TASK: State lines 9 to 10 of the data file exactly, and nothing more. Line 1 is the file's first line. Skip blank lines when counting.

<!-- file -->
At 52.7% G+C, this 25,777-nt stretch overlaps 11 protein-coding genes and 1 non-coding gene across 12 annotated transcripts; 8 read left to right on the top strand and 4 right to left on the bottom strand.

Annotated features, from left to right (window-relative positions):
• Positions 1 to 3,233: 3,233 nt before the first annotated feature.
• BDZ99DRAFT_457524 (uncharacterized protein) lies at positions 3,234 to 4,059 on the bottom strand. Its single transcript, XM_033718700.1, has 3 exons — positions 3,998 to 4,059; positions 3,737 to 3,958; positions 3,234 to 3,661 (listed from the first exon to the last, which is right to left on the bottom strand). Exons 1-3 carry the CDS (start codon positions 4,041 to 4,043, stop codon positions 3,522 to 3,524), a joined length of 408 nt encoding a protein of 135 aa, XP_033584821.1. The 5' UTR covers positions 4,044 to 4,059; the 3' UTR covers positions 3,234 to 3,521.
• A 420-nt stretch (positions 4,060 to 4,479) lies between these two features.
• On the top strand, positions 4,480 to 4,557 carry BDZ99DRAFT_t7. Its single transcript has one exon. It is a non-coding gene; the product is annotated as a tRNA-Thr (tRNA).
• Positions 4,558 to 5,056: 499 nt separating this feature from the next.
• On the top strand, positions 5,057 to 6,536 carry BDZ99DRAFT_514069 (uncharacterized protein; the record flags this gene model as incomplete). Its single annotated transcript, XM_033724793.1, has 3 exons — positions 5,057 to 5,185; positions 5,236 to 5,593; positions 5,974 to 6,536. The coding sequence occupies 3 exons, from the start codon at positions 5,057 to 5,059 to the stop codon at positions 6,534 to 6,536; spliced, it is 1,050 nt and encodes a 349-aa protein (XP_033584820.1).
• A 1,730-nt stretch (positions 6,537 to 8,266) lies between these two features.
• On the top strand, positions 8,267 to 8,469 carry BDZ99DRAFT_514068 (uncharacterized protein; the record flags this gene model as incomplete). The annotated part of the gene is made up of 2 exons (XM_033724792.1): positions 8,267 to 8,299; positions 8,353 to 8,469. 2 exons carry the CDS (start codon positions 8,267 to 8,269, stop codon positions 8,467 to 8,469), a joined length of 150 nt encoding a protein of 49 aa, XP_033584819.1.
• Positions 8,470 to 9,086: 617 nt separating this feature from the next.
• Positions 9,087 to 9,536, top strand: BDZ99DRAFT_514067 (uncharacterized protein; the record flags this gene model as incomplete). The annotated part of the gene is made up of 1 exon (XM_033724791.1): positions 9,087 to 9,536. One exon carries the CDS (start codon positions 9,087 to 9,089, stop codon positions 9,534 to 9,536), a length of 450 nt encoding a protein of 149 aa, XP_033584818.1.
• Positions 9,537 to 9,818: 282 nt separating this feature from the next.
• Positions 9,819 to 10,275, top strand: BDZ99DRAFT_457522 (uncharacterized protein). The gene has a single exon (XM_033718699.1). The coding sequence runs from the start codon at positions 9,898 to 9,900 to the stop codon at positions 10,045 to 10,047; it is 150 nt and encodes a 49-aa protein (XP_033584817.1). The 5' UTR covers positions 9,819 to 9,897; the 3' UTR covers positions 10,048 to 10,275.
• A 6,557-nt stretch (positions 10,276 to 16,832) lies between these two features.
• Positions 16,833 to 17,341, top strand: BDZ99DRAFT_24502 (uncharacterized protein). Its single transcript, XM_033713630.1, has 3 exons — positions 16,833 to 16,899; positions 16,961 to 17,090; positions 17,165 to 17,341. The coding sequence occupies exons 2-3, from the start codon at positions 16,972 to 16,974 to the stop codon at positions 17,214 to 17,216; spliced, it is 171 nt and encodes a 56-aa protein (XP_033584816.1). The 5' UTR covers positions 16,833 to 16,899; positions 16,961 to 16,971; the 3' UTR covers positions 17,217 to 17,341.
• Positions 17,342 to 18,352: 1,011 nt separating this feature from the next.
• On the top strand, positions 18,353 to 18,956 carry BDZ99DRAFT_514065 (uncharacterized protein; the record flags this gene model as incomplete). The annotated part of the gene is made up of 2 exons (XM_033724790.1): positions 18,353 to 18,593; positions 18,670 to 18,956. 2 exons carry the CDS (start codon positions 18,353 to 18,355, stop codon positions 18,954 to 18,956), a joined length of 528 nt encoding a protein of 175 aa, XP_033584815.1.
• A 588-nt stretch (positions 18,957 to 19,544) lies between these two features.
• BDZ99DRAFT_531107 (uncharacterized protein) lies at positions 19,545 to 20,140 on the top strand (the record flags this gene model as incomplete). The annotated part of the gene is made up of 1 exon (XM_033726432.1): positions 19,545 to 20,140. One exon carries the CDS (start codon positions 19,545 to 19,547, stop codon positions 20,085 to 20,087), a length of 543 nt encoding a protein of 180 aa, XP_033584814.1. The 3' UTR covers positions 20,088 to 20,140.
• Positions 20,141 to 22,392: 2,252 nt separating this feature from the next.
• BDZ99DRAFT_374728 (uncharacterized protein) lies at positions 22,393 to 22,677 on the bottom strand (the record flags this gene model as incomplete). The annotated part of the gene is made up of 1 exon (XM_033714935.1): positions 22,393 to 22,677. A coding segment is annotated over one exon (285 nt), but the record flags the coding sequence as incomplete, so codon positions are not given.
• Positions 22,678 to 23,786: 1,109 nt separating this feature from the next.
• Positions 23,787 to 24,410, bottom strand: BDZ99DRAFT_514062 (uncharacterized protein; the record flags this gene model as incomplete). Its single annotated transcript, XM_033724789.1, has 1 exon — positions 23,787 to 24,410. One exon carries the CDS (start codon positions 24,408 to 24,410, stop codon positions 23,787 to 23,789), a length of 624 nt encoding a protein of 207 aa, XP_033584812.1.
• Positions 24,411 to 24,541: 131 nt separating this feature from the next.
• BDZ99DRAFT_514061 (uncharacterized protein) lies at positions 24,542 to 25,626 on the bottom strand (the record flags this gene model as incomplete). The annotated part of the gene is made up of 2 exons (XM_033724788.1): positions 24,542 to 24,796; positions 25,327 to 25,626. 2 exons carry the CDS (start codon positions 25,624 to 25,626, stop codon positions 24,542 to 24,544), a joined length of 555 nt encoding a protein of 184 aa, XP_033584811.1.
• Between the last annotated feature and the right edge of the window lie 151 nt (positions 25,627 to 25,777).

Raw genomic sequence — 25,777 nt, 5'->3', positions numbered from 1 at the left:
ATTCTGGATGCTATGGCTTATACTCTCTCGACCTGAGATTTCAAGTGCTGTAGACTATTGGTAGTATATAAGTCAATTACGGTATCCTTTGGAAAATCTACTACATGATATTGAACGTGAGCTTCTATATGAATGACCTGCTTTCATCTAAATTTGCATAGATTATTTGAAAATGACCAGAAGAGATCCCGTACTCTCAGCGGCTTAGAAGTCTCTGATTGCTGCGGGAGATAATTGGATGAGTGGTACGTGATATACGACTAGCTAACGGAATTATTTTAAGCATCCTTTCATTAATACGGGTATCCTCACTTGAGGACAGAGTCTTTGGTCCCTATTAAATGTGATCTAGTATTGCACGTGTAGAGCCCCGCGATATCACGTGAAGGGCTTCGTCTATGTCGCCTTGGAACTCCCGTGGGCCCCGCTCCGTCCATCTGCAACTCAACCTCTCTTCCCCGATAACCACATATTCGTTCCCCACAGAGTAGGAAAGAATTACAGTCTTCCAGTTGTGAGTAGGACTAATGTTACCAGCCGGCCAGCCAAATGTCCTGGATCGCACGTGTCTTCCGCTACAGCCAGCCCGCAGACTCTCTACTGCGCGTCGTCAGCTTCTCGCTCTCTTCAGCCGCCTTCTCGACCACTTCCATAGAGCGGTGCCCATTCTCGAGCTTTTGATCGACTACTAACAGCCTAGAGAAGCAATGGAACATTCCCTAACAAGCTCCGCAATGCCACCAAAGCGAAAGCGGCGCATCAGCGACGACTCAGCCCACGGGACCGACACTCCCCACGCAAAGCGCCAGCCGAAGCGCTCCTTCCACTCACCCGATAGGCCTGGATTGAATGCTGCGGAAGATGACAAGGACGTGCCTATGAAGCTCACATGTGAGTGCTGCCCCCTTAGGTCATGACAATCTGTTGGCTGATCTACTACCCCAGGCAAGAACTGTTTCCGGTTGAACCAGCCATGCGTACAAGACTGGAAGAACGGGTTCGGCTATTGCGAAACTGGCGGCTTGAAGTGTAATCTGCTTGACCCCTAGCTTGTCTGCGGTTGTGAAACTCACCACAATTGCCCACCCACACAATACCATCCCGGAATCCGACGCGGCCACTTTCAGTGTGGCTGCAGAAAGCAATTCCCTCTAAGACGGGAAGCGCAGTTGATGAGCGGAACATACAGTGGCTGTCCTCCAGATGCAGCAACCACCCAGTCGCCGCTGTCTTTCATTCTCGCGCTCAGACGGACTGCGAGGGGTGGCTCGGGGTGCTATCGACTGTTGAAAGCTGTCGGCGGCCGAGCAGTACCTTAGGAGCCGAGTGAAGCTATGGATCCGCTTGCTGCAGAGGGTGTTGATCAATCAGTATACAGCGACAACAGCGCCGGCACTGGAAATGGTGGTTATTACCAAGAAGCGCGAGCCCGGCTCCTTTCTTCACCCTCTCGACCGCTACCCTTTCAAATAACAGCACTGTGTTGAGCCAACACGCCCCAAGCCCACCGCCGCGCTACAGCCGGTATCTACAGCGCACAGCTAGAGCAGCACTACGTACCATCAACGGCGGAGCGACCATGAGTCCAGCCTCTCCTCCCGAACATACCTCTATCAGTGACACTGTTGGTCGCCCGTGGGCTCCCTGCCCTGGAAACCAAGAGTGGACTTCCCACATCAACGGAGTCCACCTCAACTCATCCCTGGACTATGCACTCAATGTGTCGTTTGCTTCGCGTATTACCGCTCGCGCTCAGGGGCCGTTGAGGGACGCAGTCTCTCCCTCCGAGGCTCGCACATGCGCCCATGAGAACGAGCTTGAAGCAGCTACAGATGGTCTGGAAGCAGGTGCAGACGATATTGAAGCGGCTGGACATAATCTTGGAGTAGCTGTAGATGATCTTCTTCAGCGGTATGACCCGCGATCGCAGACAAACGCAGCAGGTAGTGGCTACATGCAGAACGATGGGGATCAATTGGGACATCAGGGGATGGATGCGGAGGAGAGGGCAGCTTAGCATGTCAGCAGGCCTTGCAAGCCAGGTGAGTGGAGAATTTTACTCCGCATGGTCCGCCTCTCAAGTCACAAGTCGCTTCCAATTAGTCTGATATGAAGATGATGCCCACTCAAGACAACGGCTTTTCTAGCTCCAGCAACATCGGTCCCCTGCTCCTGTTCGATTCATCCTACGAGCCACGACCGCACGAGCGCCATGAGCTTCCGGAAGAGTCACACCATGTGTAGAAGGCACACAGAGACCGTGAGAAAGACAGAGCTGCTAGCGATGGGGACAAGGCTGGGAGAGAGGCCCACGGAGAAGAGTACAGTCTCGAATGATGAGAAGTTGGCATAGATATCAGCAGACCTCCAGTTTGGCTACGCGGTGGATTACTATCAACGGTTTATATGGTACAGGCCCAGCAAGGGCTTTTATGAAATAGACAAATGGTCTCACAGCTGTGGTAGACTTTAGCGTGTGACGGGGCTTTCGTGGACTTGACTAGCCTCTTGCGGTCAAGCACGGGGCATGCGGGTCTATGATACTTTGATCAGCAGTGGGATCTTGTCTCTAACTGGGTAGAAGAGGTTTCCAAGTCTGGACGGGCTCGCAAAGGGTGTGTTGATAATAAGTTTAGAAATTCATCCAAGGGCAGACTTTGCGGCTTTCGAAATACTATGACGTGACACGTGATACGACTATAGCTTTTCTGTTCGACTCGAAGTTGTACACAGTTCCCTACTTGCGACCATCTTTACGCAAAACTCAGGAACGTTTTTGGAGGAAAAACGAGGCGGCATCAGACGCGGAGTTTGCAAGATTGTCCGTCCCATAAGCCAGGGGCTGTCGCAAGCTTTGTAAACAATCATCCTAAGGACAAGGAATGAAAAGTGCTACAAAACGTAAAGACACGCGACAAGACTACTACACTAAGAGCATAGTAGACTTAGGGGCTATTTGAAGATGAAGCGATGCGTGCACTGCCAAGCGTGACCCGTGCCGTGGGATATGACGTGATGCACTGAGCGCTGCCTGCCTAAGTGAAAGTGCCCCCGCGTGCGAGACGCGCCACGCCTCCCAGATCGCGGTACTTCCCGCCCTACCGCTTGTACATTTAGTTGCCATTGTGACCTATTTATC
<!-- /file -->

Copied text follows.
• A 1,730-nt stretch (positions 6,537 to 8,266) lies between these two features.
• On the top strand, positions 8,267 to 8,469 carry BDZ99DRAFT_514068 (uncharacterized protein; the record flags this gene model as incomplete). The annotated part of the gene is made up of 2 exons (XM_033724792.1): positions 8,267 to 8,299; positions 8,353 to 8,469. 2 exons carry the CDS (start codon positions 8,267 to 8,269, stop codon positions 8,467 to 8,469), a joined length of 150 nt encoding a protein of 49 aa, XP_033584819.1.